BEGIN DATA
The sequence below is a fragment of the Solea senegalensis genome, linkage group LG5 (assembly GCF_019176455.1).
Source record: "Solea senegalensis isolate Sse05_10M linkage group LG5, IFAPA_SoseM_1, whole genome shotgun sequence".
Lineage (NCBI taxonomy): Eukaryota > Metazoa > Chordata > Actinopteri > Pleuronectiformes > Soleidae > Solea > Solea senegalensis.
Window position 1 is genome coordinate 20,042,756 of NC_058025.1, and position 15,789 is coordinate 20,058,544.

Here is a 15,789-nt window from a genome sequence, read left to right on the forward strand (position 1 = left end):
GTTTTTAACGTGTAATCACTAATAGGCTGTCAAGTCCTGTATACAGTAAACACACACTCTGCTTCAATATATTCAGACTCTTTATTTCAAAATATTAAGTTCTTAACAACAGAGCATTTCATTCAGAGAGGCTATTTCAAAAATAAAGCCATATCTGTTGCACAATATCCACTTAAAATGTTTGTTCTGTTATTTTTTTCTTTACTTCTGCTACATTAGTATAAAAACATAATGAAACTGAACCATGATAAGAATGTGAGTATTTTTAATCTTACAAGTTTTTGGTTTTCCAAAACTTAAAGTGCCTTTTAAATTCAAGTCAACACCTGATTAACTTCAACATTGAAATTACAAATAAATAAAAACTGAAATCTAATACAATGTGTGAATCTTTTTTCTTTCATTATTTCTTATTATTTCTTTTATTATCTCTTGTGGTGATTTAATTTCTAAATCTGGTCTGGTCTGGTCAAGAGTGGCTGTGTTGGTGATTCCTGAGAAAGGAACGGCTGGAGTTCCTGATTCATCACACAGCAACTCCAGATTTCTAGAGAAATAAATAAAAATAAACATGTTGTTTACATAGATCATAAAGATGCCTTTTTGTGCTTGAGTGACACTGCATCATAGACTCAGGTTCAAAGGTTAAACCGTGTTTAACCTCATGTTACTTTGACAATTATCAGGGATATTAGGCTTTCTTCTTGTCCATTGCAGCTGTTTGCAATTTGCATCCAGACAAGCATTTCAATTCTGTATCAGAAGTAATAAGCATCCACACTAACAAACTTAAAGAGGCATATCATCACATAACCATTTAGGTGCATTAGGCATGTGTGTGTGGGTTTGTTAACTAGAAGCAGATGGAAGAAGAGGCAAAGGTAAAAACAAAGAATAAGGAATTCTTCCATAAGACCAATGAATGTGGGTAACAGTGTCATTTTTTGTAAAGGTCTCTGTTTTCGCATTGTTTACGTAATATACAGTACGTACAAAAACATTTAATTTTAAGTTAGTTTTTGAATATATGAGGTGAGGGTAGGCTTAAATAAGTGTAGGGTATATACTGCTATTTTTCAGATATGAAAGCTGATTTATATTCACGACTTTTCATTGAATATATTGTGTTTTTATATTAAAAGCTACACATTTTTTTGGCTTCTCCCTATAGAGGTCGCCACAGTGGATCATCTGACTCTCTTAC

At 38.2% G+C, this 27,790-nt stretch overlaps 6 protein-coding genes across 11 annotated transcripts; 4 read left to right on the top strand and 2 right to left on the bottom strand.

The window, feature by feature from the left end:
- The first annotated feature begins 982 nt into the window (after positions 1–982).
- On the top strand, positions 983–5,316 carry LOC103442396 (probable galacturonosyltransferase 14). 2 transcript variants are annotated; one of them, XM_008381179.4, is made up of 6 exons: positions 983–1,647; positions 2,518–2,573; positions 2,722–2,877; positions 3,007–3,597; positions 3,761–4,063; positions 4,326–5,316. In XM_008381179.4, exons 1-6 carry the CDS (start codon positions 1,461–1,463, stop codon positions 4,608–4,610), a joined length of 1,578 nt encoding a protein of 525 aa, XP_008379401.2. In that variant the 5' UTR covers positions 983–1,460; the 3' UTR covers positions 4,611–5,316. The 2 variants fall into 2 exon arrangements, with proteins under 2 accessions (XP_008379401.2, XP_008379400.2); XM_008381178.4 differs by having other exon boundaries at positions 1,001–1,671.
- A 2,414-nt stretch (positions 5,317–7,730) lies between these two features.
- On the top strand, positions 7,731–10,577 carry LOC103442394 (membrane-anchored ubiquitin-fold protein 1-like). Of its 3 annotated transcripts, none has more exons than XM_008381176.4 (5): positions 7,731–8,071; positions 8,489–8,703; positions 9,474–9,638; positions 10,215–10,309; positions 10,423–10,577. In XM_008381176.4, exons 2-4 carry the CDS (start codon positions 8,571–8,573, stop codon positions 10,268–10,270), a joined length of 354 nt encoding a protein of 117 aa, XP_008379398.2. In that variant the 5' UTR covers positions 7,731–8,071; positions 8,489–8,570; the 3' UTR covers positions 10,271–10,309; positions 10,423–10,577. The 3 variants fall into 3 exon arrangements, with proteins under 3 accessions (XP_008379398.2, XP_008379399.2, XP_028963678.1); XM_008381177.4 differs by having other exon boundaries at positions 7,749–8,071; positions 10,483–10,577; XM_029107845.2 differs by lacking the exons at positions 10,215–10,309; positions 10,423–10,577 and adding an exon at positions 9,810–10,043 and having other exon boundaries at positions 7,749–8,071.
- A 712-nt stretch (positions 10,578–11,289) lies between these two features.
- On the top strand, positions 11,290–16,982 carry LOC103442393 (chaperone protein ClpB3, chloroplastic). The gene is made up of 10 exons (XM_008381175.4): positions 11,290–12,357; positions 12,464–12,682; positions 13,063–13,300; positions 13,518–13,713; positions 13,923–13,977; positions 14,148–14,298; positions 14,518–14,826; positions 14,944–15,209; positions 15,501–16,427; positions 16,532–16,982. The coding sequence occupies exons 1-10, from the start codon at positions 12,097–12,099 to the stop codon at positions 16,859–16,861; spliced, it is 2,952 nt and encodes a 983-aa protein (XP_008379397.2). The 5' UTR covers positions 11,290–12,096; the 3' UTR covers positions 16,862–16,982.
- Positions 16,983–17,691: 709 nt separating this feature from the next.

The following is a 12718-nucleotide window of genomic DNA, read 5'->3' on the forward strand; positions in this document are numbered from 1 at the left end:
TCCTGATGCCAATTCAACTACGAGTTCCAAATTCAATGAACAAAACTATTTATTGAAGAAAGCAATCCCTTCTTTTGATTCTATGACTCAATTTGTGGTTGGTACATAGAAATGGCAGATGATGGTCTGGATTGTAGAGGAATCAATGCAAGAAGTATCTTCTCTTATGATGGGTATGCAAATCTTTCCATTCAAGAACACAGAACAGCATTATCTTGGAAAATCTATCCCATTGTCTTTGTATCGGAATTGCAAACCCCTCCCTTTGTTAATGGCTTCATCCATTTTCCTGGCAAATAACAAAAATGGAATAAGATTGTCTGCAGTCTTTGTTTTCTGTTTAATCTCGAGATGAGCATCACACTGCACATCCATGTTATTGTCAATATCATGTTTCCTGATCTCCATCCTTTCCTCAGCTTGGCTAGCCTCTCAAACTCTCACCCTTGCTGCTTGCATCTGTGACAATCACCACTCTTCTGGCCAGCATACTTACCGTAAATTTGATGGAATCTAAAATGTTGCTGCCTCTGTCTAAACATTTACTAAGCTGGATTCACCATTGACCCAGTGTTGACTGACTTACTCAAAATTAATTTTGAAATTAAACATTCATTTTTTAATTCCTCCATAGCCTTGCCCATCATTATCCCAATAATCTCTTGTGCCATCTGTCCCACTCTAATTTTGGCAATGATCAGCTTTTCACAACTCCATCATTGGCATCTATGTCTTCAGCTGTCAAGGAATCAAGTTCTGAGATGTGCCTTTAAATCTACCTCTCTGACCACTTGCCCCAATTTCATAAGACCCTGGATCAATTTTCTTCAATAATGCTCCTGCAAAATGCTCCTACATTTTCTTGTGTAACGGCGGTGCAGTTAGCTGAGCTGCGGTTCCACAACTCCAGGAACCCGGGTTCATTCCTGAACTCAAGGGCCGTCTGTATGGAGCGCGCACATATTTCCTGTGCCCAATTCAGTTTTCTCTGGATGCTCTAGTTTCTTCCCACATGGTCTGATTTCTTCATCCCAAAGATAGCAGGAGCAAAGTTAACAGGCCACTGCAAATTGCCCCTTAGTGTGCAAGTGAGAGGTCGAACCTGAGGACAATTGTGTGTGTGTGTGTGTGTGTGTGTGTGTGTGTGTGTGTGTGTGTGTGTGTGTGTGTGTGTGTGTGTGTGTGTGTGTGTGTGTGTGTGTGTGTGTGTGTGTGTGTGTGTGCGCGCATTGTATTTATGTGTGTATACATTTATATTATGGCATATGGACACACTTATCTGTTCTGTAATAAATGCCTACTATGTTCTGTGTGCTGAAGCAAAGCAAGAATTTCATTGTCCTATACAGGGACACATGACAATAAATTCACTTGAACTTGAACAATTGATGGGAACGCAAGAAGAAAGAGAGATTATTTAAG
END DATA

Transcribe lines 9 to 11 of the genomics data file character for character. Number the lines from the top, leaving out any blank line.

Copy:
- The first annotated feature begins 982 nt into the window (after positions 1–982).
- On the top strand, positions 983–5,316 carry LOC103442396 (probable galacturonosyltransferase 14). 2 transcript variants are annotated; one of them, XM_008381179.4, is made up of 6 exons: positions 983–1,647; positions 2,518–2,573; positions 2,722–2,877; positions 3,007–3,597; positions 3,761–4,063; positions 4,326–5,316. In XM_008381179.4, exons 1-6 carry the CDS (start codon positions 1,461–1,463, stop codon positions 4,608–4,610), a joined length of 1,578 nt encoding a protein of 525 aa, XP_008379401.2. In that variant the 5' UTR covers positions 983–1,460; the 3' UTR covers positions 4,611–5,316. The 2 variants fall into 2 exon arrangements, with proteins under 2 accessions (XP_008379401.2, XP_008379400.2); XM_008381178.4 differs by having other exon boundaries at positions 1,001–1,671.
- A 2,414-nt stretch (positions 5,317–7,730) lies between these two features.